Heathrow has started research for two projects that aim to reduce emissions, cut costs and make the airport more efficient.
The projects can get off the ground thanks to funding from the government’s Future Flight Challenge, which is investing up to £125 million to develop greener ways to fly – such as all-electric aircraft and deliveries by drone. The investment is matched by £175 million from industry.
The two successful projects being researched by Heathrow are Fly2Plan – looking at how technology can use the airport’s data more efficiently – and Project NAPKIN, which will develop a ‘blueprint’ for zero carbon aviation across the UK.
Fly2Plan looks at technology such as cloud infrastructure and blockchain which could cut costs and allow autonomous drone operators to maximise their use of UK airspace.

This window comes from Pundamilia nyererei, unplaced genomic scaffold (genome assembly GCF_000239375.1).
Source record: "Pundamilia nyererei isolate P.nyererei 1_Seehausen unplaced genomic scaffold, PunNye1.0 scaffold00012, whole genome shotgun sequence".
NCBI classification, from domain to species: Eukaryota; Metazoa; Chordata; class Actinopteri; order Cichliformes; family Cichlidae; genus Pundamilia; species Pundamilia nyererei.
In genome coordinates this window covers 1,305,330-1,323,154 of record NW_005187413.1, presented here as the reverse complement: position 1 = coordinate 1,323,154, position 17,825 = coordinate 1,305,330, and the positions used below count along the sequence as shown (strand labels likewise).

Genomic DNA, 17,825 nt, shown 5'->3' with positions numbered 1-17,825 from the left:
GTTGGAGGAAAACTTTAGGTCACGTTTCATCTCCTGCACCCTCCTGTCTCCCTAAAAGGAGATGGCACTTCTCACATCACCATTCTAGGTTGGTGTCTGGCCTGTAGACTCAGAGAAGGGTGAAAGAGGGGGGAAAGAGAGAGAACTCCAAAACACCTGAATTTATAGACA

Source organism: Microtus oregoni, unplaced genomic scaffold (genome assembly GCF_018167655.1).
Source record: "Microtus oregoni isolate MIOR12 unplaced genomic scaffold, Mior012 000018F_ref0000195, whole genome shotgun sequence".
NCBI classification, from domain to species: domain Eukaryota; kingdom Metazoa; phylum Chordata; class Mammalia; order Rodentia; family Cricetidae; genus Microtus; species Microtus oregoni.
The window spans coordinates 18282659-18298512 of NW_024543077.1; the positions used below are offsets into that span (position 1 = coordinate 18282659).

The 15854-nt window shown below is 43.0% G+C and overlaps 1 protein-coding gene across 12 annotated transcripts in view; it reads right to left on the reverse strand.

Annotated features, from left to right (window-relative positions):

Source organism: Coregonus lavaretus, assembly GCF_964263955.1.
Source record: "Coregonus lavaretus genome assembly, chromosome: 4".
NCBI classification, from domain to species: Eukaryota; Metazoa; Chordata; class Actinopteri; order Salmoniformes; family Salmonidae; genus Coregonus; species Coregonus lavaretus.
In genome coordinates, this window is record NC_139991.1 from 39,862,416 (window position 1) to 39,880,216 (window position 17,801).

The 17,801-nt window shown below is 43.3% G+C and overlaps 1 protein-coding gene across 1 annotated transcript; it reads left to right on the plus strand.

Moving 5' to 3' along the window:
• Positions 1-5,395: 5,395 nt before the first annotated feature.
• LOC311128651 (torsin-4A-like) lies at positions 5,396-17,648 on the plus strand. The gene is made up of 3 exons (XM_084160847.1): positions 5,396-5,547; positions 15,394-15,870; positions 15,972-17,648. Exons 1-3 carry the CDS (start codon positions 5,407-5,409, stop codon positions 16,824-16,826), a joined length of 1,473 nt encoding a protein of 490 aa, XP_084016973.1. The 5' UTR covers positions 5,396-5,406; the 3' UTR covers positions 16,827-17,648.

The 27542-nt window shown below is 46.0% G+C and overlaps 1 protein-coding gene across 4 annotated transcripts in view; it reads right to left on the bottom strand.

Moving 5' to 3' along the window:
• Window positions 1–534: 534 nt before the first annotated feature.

Project NAPKIN stands for New Aviation Propulsion Knowledge and Innovation Network, which looks to boost domestic connectivity and position the UK as a “world leader in sustainable aviation”.
John Holland-Kaye, Heathrow chief executive, said: “Heathrow has always served as a testbed for ground-breaking green technologies. These concepts go further than ever before, with the potential to transform the role that aviation plays in Britain’s economy.”
Business minister Paul Scully added: “We’re investing in ambitious projects, like Heathrow’s development of a blueprint for zero-carbon regional air travel, to ensure the aviation industry is championing the latest cutting-edge technology.
“Pioneering research supported by government funding will help the UK build back greener from the pandemic, remain at the forefront of aerospace research and development, and demonstrate global leadership in the next aviation revolution.”
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